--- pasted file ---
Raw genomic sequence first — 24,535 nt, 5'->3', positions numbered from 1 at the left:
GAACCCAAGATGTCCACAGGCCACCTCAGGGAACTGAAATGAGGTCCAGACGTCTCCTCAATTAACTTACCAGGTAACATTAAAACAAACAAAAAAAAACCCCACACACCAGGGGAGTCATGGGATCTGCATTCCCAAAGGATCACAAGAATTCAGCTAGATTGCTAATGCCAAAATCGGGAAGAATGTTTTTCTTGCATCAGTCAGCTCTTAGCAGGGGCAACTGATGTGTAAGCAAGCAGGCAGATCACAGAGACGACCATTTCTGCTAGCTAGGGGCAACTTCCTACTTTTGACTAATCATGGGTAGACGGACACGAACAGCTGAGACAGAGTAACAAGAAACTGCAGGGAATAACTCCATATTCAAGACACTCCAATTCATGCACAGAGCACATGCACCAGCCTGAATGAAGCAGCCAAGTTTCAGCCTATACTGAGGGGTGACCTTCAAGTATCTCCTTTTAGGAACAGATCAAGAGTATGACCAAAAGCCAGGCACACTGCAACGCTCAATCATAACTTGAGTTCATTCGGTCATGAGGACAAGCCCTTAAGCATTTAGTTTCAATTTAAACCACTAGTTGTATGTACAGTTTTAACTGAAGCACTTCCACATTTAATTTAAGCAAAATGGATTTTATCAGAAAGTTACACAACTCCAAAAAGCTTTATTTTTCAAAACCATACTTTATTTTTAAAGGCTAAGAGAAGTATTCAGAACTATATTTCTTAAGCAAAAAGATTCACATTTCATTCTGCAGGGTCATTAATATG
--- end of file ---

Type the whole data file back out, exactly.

Raw genomic sequence first — 24,535 nt, 5'->3', positions numbered from 1 at the left:
GAACCCAAGATGTCCACAGGCCACCTCAGGGAACTGAAATGAGGTCCAGACGTCTCCTCAATTAACTTACCAGGTAACATTAAAACAAACAAAAAAAAACCCCACACACCAGGGGAGTCATGGGATCTGCATTCCCAAAGGATCACAAGAATTCAGCTAGATTGCTAATGCCAAAATCGGGAAGAATGTTTTTCTTGCATCAGTCAGCTCTTAGCAGGGGCAACTGATGTGTAAGCAAGCAGGCAGATCACAGAGACGACCATTTCTGCTAGCTAGGGGCAACTTCCTACTTTTGACTAATCATGGGTAGACGGACACGAACAGCTGAGACAGAGTAACAAGAAACTGCAGGGAATAACTCCATATTCAAGACACTCCAATTCATGCACAGAGCACATGCACCAGCCTGAATGAAGCAGCCAAGTTTCAGCCTATACTGAGGGGTGACCTTCAAGTATCTCCTTTTAGGAACAGATCAAGAGTATGACCAAAAGCCAGGCACACTGCAACGCTCAATCATAACTTGAGTTCATTCGGTCATGAGGACAAGCCCTTAAGCATTTAGTTTCAATTTAAACCACTAGTTGTATGTACAGTTTTAACTGAAGCACTTCCACATTTAATTTAAGCAAAATGGATTTTATCAGAAAGTTACACAACTCCAAAAAGCTTTATTTTTCAAAACCATACTTTATTTTTAAAGGCTAAGAGAAGTATTCAGAACTATATTTCTTAAGCAAAAAGATTCACATTTCATTCTGCAGGGTCATTAATATG